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A comparison of two poems which have the common theme of daffodils

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A comparison of two poems which have the common theme of daffodils William Wordsworth's "The Daffodils" and "Miracle On St David's Day" by Gillian Clarke have common ground even though they were written two centuries apart-William Wordsworth's at the end of the eighteenth century and Clarke's in the last ten years of the 20th. "The Daffodils" inspired "Miracle On St David's Day" in that William Wordsworth's poem "The Daffodils" creates the extraordinary event, which occurs in Clarke's poem. William Wordsworth had never seen the daffodils about which he wrights. However with a wonderful imagination William Wordsworth was able to transform the details into a remarkable poem of a of a truly beautiful scene "what wealth the show to me had brought," which allows the reader to join in and feel the beauty of the scene. A confrontation is obvious in the first four lines of his poem when the use of "I" and "lonely" contrast with the words "crowds" and "host" in lines three and four. The writers joy continues till the end of the poem, though his loneliness also continues it is not burdensome. ...read more.


The context of the first poem emphasises the poets use of a powerful imagination " fluttering and dancing in the breeze," to create a series of mental pictures. The satisfaction he gains from recreating the images in his mind fills "his hear with pleasure" Clarke's experience is also heart warming in that it involves many people. And is less about the poet herself than in her interest in the transforming power of poetry for another. In "The Daffodils" William Wordsworth's method is to recount an imaginary walk in which he floats above the country side metaphorically revealing the lightness of his mood he describes the location and the density of the daffodils and personifies them by saying the "tossing their heads in springy dance" and their beauty not only affects his beauty and heart but also the rest of nature around them "the waves beside them danced" he comments of he ability these daffodils have to raise human spirits and it is clear from the last two lines of the stanza three that at the time he was completely unaware of the massive impact the sight had on him and how he would in the future revisit this imaginary scene and take from it such strength and such happiness. ...read more.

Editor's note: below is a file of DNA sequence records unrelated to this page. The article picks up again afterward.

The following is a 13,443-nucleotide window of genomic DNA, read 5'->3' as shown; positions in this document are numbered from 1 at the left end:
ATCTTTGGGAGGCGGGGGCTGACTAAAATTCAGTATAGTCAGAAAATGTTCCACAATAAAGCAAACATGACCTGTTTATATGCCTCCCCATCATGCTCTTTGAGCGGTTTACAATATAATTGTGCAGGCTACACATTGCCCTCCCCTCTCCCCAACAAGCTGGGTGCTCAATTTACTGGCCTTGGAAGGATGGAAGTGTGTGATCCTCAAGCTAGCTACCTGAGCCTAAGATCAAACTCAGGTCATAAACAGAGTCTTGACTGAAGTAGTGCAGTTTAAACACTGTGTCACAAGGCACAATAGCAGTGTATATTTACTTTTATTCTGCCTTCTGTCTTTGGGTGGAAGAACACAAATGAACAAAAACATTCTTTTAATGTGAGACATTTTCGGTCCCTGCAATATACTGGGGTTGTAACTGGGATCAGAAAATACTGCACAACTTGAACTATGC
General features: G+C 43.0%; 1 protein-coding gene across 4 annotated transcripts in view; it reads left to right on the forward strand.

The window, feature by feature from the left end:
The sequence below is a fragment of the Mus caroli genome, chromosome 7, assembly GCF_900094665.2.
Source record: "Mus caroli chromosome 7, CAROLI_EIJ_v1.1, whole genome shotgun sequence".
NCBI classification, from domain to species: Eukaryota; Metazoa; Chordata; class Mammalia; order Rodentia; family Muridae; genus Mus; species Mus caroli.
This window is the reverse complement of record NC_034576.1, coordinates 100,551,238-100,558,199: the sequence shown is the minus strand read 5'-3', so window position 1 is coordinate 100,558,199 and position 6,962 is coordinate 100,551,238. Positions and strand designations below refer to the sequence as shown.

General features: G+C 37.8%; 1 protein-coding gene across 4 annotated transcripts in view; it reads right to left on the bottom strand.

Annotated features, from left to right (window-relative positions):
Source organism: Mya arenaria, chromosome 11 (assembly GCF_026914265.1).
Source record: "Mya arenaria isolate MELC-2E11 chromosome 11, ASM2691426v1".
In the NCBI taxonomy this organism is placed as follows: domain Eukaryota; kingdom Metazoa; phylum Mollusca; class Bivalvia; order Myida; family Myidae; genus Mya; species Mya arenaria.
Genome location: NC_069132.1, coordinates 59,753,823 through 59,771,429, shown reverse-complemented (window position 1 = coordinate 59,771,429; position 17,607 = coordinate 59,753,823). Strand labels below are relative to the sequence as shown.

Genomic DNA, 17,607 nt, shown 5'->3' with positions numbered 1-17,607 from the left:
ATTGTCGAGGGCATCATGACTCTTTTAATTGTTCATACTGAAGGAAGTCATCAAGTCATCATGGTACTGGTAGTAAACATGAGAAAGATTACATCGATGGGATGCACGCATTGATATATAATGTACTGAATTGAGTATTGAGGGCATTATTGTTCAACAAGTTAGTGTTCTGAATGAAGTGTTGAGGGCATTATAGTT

William Wordsworth's is constantly happy and uplifting while Clarke's is at first cautious changing into a mood of wonder before the poem closes. William Wordsworth's mood is one of delight; Clarke's is one of unease and finally one of increasing awareness. Atmosphere differs in the way that the first poem quick with a sense of heaven like beauty that it is hard to leave "I gazed and gazed." Whereas Clarke's poem depends for affect on the tension between images of imprisonment and restriction and those of freedom like in the fifth stanza. In both poems the natural images come to the top. There is much sparkle, colour, and warmth while these are constant in William Wordsworth poem there is a contrast in Clarke's poem with images of "the insane". Both poems move at moderate pace "The Daffodils" shows a regular pattern and constant rhythm while the movement of "Miracle On St David's Day" is irregular and very much dependent on the story of the poem. Language is made to fit context well but William Wordsworth's language is typical of the early nineteenth centaury and Clarke's clearly belongs to the twentieth in both cases vocabulary and structure are relatively simple with both benefiting from frequent use of devices such as metaphors alliteration and hyperbole. ...read more.

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